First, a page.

I have found myself asking more and more if we are actually making any real strides with diversity and inclusion across workplaces in the UK or if we are just paying lip-service to such a vital area. 

I enjoyed listening to Jacqueline De Rojas at #EIE20 this year, but the stats she provided were a more than a little troubling. Females make up 46% of the UK workforce and yet only 17% in the UK tech sector.

What was more concerning were the examples she gave of the tech that is being developed by a certain demographic (middle-aged, white males) that could have real-life consequences. A doctor unable to access female changing facilities at the gym because those who had developed the algorithm had coded the term doctor as a male title.

I had also signed up for the Startup Grind event, hosted by Nick from Adopt An Intern around diversity and inclusion. While the discussion was fascinating and inspiring, I was left wondering “why are we still asking the same questions?” 

Are CDO’s just window dressing?

While to some, it might seem like progress has been made. The figures don’t lie. 

Just five per cent of leadership in the UK tech sector are female, and only four per cent of the entire tech workforce is black, Asian or minority ethnic (BAME).

These figures and the, often glacial pace of change is bringing the role of Chief Diversity Officer (CDO) under some scrutiny, perhaps highlighting a broader issue around the commitment business have in this space. 

LinkedIn reported only a 17% increase in the number of CDO’s being employed in 2020 compared with 2015. However, this number rose 100% following the start of Black Lives Matter protests. This reactionary approach seems to highlight the main issue, in that diversity and inclusion is viewed as something business should do, instead of a path they must take.

Many larger companies, including some of the tech giants who you would assume, would have a firm grasp on this, still have a way to go. Black employees at Facebook crept up from 3.0% to 3.8% in the past six years. 

The strange thing is, the evidence for a more diverse workforce and leadership team is pretty conclusive. Companies with more than 30 per cent female executives would often outperform their counterparts who only had between 10-30%. 

Those companies who have a better balance of ethnic and cultural diversity posted, on average, a 36 per cent increase in profitability.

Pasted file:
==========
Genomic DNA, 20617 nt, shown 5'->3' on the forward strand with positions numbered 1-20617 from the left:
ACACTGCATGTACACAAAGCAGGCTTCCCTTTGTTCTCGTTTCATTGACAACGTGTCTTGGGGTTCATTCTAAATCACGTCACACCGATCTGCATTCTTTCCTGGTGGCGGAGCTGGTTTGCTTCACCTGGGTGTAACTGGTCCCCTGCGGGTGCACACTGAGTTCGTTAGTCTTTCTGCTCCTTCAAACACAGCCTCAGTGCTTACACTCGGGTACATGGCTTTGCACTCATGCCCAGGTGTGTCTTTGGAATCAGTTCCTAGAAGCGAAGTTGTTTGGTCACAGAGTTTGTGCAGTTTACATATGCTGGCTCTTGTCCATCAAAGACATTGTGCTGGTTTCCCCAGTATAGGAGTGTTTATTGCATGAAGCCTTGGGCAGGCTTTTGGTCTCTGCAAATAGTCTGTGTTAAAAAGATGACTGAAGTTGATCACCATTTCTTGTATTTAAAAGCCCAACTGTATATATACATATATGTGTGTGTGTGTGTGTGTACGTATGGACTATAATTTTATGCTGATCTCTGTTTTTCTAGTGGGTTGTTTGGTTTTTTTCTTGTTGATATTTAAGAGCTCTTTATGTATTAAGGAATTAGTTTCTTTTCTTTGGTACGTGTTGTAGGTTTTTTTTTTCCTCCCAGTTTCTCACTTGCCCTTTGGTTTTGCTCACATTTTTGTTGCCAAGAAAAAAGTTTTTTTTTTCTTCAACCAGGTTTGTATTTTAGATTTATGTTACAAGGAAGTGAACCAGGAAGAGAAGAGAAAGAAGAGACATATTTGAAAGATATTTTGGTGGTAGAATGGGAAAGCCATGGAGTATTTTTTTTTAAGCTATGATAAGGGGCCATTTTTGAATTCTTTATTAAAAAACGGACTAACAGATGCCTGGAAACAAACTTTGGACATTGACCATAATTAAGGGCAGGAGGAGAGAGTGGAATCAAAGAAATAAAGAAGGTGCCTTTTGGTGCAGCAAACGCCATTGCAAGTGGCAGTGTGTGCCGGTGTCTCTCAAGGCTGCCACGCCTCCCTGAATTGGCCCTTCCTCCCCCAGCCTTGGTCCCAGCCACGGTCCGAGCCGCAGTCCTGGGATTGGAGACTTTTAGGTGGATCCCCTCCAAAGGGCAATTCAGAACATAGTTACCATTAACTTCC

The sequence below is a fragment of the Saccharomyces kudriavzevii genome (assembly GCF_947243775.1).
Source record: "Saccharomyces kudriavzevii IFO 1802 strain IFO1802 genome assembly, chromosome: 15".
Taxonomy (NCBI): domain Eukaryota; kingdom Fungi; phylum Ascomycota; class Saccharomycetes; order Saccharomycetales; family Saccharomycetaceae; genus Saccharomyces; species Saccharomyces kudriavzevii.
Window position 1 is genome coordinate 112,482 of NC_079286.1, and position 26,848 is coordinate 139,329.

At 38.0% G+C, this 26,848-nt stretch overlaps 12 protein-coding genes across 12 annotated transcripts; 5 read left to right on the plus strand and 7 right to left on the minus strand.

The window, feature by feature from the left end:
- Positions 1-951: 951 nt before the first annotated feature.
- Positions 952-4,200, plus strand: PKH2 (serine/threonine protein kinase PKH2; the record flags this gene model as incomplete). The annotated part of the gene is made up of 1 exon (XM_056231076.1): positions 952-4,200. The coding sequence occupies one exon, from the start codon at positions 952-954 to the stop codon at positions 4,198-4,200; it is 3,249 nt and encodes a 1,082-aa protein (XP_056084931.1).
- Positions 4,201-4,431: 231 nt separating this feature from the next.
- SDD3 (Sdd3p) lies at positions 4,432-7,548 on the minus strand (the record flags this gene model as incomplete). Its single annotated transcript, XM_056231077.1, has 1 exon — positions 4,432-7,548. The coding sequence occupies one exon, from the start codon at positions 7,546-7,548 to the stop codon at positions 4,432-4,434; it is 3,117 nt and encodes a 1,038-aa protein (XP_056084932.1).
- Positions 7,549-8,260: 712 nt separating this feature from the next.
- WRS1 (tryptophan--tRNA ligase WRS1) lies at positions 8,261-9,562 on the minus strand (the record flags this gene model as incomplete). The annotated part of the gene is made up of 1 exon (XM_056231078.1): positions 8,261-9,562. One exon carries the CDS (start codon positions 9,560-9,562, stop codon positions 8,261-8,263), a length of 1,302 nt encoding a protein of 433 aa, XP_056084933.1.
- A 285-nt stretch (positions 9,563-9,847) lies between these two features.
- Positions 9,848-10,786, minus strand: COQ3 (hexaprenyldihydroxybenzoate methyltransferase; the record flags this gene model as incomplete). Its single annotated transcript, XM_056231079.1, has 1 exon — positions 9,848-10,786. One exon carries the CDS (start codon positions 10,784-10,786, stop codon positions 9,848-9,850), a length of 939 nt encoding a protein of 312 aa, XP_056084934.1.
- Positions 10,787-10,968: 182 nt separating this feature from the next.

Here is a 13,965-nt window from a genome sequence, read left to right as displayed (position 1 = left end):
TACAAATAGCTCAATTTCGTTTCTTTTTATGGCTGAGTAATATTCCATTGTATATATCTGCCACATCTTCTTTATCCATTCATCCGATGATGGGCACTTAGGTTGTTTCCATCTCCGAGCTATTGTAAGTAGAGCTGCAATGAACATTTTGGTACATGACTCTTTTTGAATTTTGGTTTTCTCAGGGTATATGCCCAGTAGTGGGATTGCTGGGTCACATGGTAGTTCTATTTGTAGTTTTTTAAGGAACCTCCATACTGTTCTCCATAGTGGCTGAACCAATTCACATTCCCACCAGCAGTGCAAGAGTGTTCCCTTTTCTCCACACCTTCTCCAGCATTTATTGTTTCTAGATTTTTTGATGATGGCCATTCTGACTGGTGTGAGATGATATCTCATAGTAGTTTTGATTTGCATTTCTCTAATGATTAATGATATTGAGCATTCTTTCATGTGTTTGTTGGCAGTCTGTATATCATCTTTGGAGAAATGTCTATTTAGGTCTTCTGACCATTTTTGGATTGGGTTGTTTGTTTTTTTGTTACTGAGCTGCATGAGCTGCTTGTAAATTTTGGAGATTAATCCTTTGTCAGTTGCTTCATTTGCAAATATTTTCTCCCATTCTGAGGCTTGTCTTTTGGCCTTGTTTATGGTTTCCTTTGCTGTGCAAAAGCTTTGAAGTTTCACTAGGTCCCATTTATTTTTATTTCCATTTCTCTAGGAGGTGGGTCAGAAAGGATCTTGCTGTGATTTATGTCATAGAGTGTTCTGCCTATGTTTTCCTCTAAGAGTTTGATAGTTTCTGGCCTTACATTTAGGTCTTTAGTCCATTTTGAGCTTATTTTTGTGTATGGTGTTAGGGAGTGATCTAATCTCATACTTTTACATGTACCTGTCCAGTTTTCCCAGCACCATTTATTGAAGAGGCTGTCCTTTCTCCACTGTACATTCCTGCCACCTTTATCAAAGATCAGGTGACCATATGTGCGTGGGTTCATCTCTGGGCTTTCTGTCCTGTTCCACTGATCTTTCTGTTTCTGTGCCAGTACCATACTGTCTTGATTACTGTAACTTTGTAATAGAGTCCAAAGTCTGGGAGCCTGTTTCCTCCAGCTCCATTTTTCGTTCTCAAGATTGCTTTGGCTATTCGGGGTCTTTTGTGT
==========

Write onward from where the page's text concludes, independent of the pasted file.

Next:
Why are we not making progress?

So what is it that is stemming the tide of progress? Why are we not getting the balance our society demands? 

Unsurprisingly, there isn’t a tremendous amount of insight available into the motivations of senior executives in these companies that aren’t redressing the diversity balance. 

What is clear, though, is that the retention of individuals from a BAME background, particularly within the tech sector, is low. 

The feeling is that this is down to 

“work cultures and stereotyping as well as pay and a lack of opportunity”. 

PWC released figures which highlighted that ethnically diverse employees were paid 13 per cent less than their counterparts, and the bonus gap was a whopping 35 per cent. 

How do we make a change?

From the recent McKinsey report, there is some good practice amongst some high performing businesses. 

It seems there is a need to take affirmative action. The appointment of a CDO who cannot affect change, not through a lack of desire but as a result of organisational constraints is not a solution. There needs to be actual buy-in from senior leadership, CEO down, and they need to take ownership of the outcomes.  

Leaders in the business also need to be accountable. They need to lead from the front and live the values. They need to show a transparent, zero-tolerance approach to tackling any bias and discrimination and actively support a diversity of thought. 

Only then will the influence and impact of a good Chief Diversity Officer be noticed, and change will start to happen at a more acceptable pace.

Ewan Anderson

Ewan Anderson is Associate Marketing Director for Eden Scott and TalentSpark. He has a wealth of marketing experience delivering successful strategies for both B2B and B2C businesses.

Ewan is also the Vice Chair of Communications for CIM Scotland and a Non-Exec Board Member for Marketing for Snowsport Scotland.